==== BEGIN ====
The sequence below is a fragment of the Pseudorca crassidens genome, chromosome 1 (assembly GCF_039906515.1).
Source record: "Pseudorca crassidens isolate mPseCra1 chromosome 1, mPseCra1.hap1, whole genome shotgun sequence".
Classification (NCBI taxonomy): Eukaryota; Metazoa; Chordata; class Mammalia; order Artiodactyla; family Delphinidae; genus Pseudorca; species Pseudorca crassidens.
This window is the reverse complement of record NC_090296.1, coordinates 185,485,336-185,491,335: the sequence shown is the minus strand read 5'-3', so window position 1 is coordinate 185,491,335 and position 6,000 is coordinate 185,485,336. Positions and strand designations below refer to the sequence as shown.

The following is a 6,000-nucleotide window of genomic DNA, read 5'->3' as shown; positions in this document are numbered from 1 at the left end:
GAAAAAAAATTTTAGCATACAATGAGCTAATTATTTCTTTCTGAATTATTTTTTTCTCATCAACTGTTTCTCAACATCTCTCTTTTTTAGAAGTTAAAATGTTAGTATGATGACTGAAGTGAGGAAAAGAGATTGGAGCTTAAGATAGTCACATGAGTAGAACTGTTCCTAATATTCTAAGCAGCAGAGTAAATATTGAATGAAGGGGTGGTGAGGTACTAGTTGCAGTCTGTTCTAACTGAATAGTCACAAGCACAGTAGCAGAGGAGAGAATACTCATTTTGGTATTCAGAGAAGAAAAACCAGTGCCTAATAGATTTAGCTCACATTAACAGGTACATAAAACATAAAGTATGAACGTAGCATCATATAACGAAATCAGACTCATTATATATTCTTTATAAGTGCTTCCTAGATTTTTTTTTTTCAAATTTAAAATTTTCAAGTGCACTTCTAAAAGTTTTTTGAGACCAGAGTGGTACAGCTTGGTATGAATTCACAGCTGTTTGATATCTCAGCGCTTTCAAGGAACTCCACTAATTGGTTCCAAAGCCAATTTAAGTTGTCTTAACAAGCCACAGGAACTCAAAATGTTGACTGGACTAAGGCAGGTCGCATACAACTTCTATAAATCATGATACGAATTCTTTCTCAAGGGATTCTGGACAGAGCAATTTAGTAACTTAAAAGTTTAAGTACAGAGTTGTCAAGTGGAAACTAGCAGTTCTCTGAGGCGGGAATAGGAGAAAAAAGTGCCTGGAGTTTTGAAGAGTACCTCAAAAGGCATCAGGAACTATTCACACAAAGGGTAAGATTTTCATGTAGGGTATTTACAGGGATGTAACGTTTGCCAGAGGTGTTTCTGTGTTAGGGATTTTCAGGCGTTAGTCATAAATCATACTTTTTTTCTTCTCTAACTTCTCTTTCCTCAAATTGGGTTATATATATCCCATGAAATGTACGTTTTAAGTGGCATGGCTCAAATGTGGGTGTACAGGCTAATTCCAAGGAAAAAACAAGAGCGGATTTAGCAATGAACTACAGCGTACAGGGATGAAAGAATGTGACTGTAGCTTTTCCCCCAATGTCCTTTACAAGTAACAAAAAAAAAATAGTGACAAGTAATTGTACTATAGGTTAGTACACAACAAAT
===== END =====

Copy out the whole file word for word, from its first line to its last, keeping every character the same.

The sequence below is a fragment of the Pseudorca crassidens genome, chromosome 1 (assembly GCF_039906515.1).
Source record: "Pseudorca crassidens isolate mPseCra1 chromosome 1, mPseCra1.hap1, whole genome shotgun sequence".
Classification (NCBI taxonomy): Eukaryota; Metazoa; Chordata; class Mammalia; order Artiodactyla; family Delphinidae; genus Pseudorca; species Pseudorca crassidens.
This window is the reverse complement of record NC_090296.1, coordinates 185,485,336-185,491,335: the sequence shown is the minus strand read 5'-3', so window position 1 is coordinate 185,491,335 and position 6,000 is coordinate 185,485,336. Positions and strand designations below refer to the sequence as shown.

The following is a 6,000-nucleotide window of genomic DNA, read 5'->3' as shown; positions in this document are numbered from 1 at the left end:
GAAAAAAAATTTTAGCATACAATGAGCTAATTATTTCTTTCTGAATTATTTTTTTCTCATCAACTGTTTCTCAACATCTCTCTTTTTTAGAAGTTAAAATGTTAGTATGATGACTGAAGTGAGGAAAAGAGATTGGAGCTTAAGATAGTCACATGAGTAGAACTGTTCCTAATATTCTAAGCAGCAGAGTAAATATTGAATGAAGGGGTGGTGAGGTACTAGTTGCAGTCTGTTCTAACTGAATAGTCACAAGCACAGTAGCAGAGGAGAGAATACTCATTTTGGTATTCAGAGAAGAAAAACCAGTGCCTAATAGATTTAGCTCACATTAACAGGTACATAAAACATAAAGTATGAACGTAGCATCATATAACGAAATCAGACTCATTATATATTCTTTATAAGTGCTTCCTAGATTTTTTTTTTTCAAATTTAAAATTTTCAAGTGCACTTCTAAAAGTTTTTTGAGACCAGAGTGGTACAGCTTGGTATGAATTCACAGCTGTTTGATATCTCAGCGCTTTCAAGGAACTCCACTAATTGGTTCCAAAGCCAATTTAAGTTGTCTTAACAAGCCACAGGAACTCAAAATGTTGACTGGACTAAGGCAGGTCGCATACAACTTCTATAAATCATGATACGAATTCTTTCTCAAGGGATTCTGGACAGAGCAATTTAGTAACTTAAAAGTTTAAGTACAGAGTTGTCAAGTGGAAACTAGCAGTTCTCTGAGGCGGGAATAGGAGAAAAAAGTGCCTGGAGTTTTGAAGAGTACCTCAAAAGGCATCAGGAACTATTCACACAAAGGGTAAGATTTTCATGTAGGGTATTTACAGGGATGTAACGTTTGCCAGAGGTGTTTCTGTGTTAGGGATTTTCAGGCGTTAGTCATAAATCATACTTTTTTTCTTCTCTAACTTCTCTTTCCTCAAATTGGGTTATATATATCCCATGAAATGTACGTTTTAAGTGGCATGGCTCAAATGTGGGTGTACAGGCTAATTCCAAGGAAAAAACAAGAGCGGATTTAGCAATGAACTACAGCGTACAGGGATGAAAGAATGTGACTGTAGCTTTTCCCCCAATGTCCTTTACAAGTAACAAAAAAAAAATAGTGACAAGTAATTGTACTATAGGTTAGTACACAACAAAT